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Explicit Ills.

Mark Webber's debut film is a love letter to Philly -- and an indictment of what ails her.


From the March 13, 2009 Philadelphia Weekly.

The average Hollywood writer wouldn't understand Philly. A run-of-the-mill, fast-talking, Botox-ed hack wouldn't appreciate the nuances of our city, a place so easily maligned and yet one with soul, pride and unconventional beauty.

It takes a local to capture the essence of our attitude - libertarian to the core but annoyed about how everyone else's freedoms obstruct our own.

Mark Webber gets it.

Webber, a 28-year old who attended the High School for the Creative and Performing Arts, wrote and directed Explicit Ills, a Philly-set feature film that opens tonight at the Ritz at the Bourse.

"It's really personal for me," he says. "The film is based on a lot of life experiences that I've had, conflicts and situations I've been in."

Webber was born in the Midwest but spent his formative years living in Philly. He and his mother, human rights activist Cheri Honkala, lived on the street for about eight months when they first arrived here, crashing under the El or along 5th Street between Girard and Lehigh.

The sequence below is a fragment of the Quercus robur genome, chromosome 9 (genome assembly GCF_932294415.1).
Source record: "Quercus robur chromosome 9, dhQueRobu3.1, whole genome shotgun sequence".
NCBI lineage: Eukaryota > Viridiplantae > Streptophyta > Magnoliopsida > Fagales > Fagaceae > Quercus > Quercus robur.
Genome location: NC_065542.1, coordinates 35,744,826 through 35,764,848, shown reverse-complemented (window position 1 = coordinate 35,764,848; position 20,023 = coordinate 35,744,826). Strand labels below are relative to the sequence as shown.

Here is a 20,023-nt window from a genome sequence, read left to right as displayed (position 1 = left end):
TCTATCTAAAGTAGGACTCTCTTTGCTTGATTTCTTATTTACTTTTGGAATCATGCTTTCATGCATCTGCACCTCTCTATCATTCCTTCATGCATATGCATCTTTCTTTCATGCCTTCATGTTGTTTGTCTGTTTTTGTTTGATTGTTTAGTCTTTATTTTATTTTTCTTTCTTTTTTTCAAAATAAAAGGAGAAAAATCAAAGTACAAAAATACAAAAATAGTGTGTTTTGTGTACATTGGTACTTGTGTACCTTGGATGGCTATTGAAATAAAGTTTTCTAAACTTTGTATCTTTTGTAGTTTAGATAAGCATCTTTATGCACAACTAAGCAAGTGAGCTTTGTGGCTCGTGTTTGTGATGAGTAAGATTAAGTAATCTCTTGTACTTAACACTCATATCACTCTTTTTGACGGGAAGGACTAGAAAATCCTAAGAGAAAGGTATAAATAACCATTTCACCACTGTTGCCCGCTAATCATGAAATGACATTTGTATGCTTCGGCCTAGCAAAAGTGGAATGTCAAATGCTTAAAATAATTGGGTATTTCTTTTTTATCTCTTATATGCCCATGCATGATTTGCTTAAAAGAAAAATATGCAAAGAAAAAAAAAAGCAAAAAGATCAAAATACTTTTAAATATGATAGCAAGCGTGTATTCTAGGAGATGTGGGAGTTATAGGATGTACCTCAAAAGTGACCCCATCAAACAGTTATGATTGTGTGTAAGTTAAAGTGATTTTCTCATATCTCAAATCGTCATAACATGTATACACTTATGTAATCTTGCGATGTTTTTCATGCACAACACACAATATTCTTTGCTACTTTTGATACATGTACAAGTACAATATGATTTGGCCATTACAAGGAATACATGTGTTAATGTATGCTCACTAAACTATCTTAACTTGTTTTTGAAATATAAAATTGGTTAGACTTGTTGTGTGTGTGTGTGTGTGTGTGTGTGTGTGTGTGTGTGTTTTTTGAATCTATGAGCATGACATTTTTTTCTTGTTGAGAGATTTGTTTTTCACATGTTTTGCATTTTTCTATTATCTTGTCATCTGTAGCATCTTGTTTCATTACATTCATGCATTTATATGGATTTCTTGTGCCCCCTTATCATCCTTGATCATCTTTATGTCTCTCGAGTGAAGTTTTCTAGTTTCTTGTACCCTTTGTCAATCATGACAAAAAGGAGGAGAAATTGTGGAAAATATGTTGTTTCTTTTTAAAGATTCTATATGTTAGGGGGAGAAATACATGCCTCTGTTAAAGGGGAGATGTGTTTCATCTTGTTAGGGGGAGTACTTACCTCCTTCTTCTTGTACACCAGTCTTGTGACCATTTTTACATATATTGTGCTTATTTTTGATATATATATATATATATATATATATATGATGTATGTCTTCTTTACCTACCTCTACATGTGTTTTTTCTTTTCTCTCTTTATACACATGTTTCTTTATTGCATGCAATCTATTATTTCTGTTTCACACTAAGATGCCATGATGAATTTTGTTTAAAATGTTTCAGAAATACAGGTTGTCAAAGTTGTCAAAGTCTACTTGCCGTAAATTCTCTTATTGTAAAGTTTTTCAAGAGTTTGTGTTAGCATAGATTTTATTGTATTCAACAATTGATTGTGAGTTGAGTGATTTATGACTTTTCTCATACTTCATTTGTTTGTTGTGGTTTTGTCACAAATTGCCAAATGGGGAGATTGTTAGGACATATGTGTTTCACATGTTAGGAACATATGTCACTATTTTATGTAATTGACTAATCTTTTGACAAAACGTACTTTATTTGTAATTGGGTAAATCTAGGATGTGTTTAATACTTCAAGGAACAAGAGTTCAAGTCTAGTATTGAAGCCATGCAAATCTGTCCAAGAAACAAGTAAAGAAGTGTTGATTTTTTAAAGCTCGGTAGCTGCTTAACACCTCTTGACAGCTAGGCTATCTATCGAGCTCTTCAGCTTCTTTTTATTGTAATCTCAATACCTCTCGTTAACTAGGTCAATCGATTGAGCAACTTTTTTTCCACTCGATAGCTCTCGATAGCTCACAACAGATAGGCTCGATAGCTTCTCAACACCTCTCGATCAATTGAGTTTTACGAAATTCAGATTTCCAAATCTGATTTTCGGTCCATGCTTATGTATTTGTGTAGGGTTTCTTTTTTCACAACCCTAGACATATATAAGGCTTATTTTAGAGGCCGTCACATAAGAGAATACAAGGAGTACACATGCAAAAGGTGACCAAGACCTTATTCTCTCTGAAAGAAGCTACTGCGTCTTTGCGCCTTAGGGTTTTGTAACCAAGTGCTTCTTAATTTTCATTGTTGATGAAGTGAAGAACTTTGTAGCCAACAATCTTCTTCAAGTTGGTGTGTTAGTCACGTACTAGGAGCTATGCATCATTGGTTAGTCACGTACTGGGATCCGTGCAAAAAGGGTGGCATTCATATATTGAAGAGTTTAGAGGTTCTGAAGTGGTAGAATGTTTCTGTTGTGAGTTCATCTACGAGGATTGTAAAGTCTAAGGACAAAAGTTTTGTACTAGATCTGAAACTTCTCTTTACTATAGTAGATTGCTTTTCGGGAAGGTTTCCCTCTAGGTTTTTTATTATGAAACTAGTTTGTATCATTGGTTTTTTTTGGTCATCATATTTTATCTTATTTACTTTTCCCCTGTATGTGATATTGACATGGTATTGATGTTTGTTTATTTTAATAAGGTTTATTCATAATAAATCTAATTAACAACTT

As a teenager, he marched alongside his mother and the citizens' empowerment organization she founded, the Kensington Welfare Rights Union. He learned the tales of those around him - the impoverished, addicted and ailing - and it influenced his life.

"I wasn't trying to create a documentary-style, gritty account of my life," Webber says of the film, his first as a director. "I wanted to take these big troublesome, real life issues and heighten things in a film that was entertaining and pleasing to look at."

The result is a visually engaging series of vignettes about four sets of struggling Philadelphians leading parallel but separate lives. Most of the characters are dealing with issues of money, drugs, love or social injustice. The bulk of the action takes place amid the colorful, crumbling homes of Kensington or resurging Northern Liberties, Webber's old stomping grounds.

"I used to go fuck around with my friends at the old Schmidt's Brewery (in Northern Liberties)," he says. "Everything in the film hits really close to home."

Several of the scenes are real - like the food distribution for the needy that was filmed at 5th and Lehigh. Some of the actors are local kids who showed up at an open casting call. Most of the characters are rooted in people Webber knew in Philly before his acting career led him away.

Babo (Francisco Burgos) is a seven-year old living in poverty with his mother, played by Rosario Dawson. The closest thing to a central character in the movie, Babo suffers from asthma, he mopes around, gets picked on by the school bully, then picks up dog shit to earn money so that he can buy the bully a brand new pair of sneakers.

He befriends Rocco (Paul Dano), an aspiring actor whose career trajectory has rocketed him to performing as a ninja at a kid's birthday party in North Philly.